The original report of the attack specifically said that this attack was performed by 'Hackers linked to China's government'. Other reports simply attribute the attack to China and often reference the Aurora attacks that Google blamed on China. Assuming this attribution is true, which in itself is a complex area --are these independent hackers based in China, or hackers working on the behalf of the Chinese Government?   There is a big difference between an attack (there is no other word for this) against a corporation, and an attack against the government, and against the head of a government at that. A government that appears to be unable to pass bills related to cybersecurity shouldn't be too surprised when their cybersecurity is not what the nation would hope it is.

There has to be some kind of meaningful response to this action by the White House and the US Government, though this close to the election it might be hard to get the united response that people would really want to see. With a breach like this I want to be reassured that the critical systems (the White House Military Office for nuclear commands was cited as the system breached in the initial report) were truly "air-gapped" from systems with internet access.

Securing our systems

With all this being said, we have to remember we never truly secure a system (well, not if we want to keep it in a usable state). Instead, we pick the level of security and usability we are comfortable with for a given system and accept  the risk that comes with those levels. The banking system is really the leader in this field, they don't attempt to wipe out credit card fraud, they attempt to contain it to acceptable levels. They have done the calculations and at some point they determine it makes no sense to spend two dollars to prevent one dollar in credit card fraud. They understand the level at which they should strive to maintain the fraud, set aside a provisions for credit losses to account for the acceptable level of fraud, and move on to other risks they are concerned with.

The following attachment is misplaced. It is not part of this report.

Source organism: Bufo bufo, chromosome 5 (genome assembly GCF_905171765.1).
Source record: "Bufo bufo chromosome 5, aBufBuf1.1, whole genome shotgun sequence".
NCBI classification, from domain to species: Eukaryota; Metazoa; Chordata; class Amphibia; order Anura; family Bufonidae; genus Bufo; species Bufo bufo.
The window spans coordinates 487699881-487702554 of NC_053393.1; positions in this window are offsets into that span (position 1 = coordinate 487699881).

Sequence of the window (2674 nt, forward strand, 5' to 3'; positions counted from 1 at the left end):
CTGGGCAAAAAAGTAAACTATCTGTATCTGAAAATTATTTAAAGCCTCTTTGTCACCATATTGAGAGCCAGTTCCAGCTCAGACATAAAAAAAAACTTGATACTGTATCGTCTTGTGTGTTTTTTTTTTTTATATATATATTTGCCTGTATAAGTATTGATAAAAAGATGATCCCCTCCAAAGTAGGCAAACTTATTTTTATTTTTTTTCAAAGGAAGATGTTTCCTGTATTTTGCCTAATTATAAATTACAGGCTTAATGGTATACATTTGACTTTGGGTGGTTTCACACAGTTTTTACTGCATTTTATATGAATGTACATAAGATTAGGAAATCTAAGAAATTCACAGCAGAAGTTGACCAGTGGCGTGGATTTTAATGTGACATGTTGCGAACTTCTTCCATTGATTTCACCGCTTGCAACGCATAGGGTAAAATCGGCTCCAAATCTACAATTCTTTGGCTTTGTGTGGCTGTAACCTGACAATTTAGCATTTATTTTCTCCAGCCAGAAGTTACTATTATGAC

So what does that mean for the rest of us?

As people responsible for security risk in an organization we have to do several things:

  1. Identify what we are trying to protect
  2. Determine the cost of a breach for those items in 1)
  3. Implement security measures that reduce the likelyhood of a breach in 1) without costing more than 2)
  4. Test what we have implemented in 3) to ensure it works
  5. Repeat 4)

If you don't know what is truly critical for your business to stay in business, then how can you properly allocate your security spending? If you are spending two dollars to protect yourself from a one dollar loss;  is that a wise spend?  And if you are not testing your defenses (including your users, testing them is a lot easier than you might have realized) then can you confidently stake your reputation on the ability of your defensive systems (especially if someone else implemented them)?

Knowledge is power, the knowledge that a foreign country breached the White House does not give me comfort. If what we learn from this is the White House and the Government is taking protection of critical cybersystems within the US seriously and is working on a plan to fund, implement and conduct regular testing of these defenses, then at least something good can come from this breach.

Alex Horan

Product Manager - Impact